Cygnus OA-7

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ISS-51 Cygnus OA-7 approaching the ISS (4).jpg
Canadarm2 approaches the S.S. John Glenn
NamesOrbital-7 (2008–2015)
Mission typeISS logistics
OperatorOrbital ATK
COSPAR ID2017-019A Edit this at Wikidata
SATCAT no.42681
Mission duration54 days, 1 hour, 56 minutes
Spacecraft properties
SpacecraftS.S. John Glenn
Spacecraft typeEnhanced Cygnus[1][2]
Launch mass7,220 kg (15,920 lb)[3]
Start of mission
Launch date18 April 2017, 15:11:26 UTC[4]
RocketAtlas V 401 (AV-070)[5]
Launch siteCape Canaveral SLC-41
ContractorUnited Launch Alliance
End of mission
Decay date11 June 2017, 17:08 UTC[6]
Orbital parameters
Reference systemGeocentric orbit
RegimeLow Earth orbit
Berthing at the International Space Station
Berthing portUnity nadir
RMS capture22 April 2017, 10:05 UTC[7]
Berthing date22 April 2017, 12:39 UTC
Unberthing date4 June 2017, 11:05 UTC[8]
RMS release4 June 2017, 13:10 UTC
Time berthed42 days, 22 hours, 26 minutes
Mass3,459 kg (7,626 lb)
Pressurised3,376 kg (7,443 lb)
Unpressurised83 kg (183 lb)
Orbital Sciences CRS Flight 7 Patch.svg
NASA insignia  
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OA-8E →

OA-7, previously known as Orbital-7, is the eighth flight of the Orbital ATK uncrewed resupply spacecraft Cygnus and its seventh flight to the International Space Station (ISS) under the Commercial Resupply Services contract with NASA.[5] The mission launched on 18 April 2017 at 15:11:26 UTC. Orbital and NASA jointly developed a new space transportation system to provide commercial cargo resupply services to the International Space Station (ISS). Under the Commercial Orbital Transportation Services (COTS) program, then Orbital Sciences designed and built Antares, a medium-class launch vehicle; Cygnus, an advanced maneuvering spacecraft, and a Pressurized Cargo Module which is provided by Orbital's industrial partner Thales Alenia Space.[9]

The Cygnus OA-7 is named the S.S. John Glenn in honor of astronaut and senator John Glenn, the first U.S. astronaut to orbit the Earth on Mercury-Atlas 6 and the oldest to go to space on STS-95, until 2021.[10]


Launch of the Cygnus CRS OA-7 mission

The COTS demonstration mission was successfully conducted in September 2013, and Orbital commenced operational ISS cargo missions under the Commercial Resupply Service (CRS) program with two missions in 2014. The third operational mission, Orb CRS-3, was not successful due to an Antares failure during launch. The company decided to discontinue the Antares 100 series and accelerate the introduction of a new propulsion system. The Antares system was upgraded with newly built RD-181 first stage engines to provide greater payload performance and increased reliability.[11]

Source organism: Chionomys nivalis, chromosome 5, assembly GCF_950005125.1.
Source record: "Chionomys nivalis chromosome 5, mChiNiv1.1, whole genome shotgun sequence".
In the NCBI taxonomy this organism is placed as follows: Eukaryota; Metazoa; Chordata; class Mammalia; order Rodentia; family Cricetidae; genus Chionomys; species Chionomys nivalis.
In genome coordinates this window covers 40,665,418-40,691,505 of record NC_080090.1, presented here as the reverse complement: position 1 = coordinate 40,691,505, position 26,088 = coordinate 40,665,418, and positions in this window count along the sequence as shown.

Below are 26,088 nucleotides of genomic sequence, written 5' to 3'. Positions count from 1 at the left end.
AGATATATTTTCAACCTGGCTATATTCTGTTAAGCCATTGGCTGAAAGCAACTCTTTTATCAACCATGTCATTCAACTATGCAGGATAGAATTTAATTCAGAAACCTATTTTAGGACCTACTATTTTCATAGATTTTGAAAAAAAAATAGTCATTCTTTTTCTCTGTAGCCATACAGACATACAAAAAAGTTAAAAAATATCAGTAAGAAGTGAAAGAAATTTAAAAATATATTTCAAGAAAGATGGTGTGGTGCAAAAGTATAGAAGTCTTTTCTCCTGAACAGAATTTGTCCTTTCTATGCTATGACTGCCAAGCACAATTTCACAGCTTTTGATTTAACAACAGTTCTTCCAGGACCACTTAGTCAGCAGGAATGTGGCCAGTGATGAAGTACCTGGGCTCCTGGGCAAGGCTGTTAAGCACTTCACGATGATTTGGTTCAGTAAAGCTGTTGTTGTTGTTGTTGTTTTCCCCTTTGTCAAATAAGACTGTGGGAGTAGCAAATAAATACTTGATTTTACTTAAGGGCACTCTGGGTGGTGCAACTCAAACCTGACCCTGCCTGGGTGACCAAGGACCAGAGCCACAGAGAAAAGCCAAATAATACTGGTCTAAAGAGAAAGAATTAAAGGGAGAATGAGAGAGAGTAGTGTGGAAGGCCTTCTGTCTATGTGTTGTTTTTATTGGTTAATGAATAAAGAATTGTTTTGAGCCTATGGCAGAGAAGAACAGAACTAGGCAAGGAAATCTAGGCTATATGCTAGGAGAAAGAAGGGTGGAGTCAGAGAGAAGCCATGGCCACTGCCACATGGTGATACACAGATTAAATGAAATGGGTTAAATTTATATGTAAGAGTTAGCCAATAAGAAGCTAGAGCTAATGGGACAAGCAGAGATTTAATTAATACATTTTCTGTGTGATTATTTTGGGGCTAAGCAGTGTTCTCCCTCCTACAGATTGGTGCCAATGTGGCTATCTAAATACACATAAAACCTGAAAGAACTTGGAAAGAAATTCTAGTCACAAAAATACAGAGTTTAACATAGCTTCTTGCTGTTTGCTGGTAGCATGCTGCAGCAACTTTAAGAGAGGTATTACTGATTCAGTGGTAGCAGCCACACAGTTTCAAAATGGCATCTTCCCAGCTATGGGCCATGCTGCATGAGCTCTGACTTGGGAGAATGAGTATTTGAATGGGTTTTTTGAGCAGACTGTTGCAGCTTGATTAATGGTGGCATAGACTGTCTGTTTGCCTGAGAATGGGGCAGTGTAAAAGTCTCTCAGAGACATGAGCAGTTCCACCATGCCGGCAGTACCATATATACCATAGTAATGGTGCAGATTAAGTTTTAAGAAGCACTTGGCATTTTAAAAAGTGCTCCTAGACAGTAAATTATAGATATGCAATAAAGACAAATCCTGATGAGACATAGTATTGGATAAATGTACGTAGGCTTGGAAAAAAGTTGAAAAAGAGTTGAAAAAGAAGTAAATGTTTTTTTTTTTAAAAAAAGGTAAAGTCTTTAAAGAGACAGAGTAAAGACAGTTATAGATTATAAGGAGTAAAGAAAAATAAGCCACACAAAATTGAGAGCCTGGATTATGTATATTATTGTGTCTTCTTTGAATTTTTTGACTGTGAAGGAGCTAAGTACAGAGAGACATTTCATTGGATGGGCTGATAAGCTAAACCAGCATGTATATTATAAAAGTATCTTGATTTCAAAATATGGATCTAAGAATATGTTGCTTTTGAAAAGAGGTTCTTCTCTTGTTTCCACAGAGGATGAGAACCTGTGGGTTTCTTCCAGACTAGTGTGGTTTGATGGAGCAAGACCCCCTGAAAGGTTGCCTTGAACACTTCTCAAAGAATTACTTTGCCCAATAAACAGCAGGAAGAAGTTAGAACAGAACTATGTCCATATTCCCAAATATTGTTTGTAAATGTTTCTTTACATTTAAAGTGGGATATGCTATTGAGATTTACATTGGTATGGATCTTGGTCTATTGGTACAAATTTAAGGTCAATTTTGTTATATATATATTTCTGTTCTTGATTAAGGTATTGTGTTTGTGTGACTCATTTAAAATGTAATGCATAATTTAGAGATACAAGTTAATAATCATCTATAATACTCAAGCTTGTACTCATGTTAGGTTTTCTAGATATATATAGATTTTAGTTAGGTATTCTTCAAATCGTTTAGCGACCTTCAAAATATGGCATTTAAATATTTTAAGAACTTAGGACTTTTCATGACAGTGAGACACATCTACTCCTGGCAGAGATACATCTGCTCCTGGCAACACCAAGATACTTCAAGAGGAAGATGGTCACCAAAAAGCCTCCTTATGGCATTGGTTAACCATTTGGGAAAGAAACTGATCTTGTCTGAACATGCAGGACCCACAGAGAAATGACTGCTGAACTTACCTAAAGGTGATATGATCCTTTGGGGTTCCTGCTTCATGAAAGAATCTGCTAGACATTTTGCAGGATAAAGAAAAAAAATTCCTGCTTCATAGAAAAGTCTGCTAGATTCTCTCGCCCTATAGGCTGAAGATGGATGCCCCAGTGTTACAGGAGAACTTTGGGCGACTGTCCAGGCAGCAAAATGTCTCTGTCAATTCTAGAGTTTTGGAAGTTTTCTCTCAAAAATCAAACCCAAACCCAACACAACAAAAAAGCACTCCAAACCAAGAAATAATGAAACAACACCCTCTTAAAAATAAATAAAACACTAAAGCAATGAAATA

In the meantime, the company contracted with United Launch Alliance (ULA) for two Atlas V launches from Cape Canaveral, Florida: CRS OA-4 flew in December 2015 and Cygnus OA-6 in March 2016.[12] The first Cygnus mission on the new Antares 230 (CRS OA-5) was delayed to October 2016 and performed successfully. This particular mission, known as OA-7, enabled Orbital ATK to cover their initial CRS contracted payload obligation.[12] At NASA's request, OA-7 was switched from an Antares to an Atlas V rocket to increase the payload delivered to the ISS.[4] Antares flights resumed with CRS OA-8E (the first of Orbital's extended contract with NASA) in November 2017.

Production and integration of Cygnus spacecraft is performed in Dulles, Virginia. The Cygnus service module is mated with the pressurized cargo module at the launch site, and mission operations are conducted from control centers in Dulles, Virginia and Houston, Texas.[9]

Cygnus OA-7 launched on 18 April 2017 at 15:11:26 UTC aboard an Atlas V 401 rocket.[13] The freighter rendezvoused and was berthed to the ISS on 22 April 2017,[7] where it remained for just under 43 days.

NASA announced on 1 June 2017 its intention to unberth Cygnus a month ahead of schedule.[14] In preparation for unberthing, Cygnus was grappled by Canadarm2 on 2 June 2017. Early on 4 June 2017, the bolts securing Cygnus to the station were retracted, and Canadarm2 unberthed the spacecraft at 11:05 UTC. Crew members aboard the station maneuvered Cygnus to its release attitude, and at 13:10 UTC the vehicle was released from Canadarm2. One minute later, Cygnus began carrying out a series of departure burns to move it away from the ISS.[8]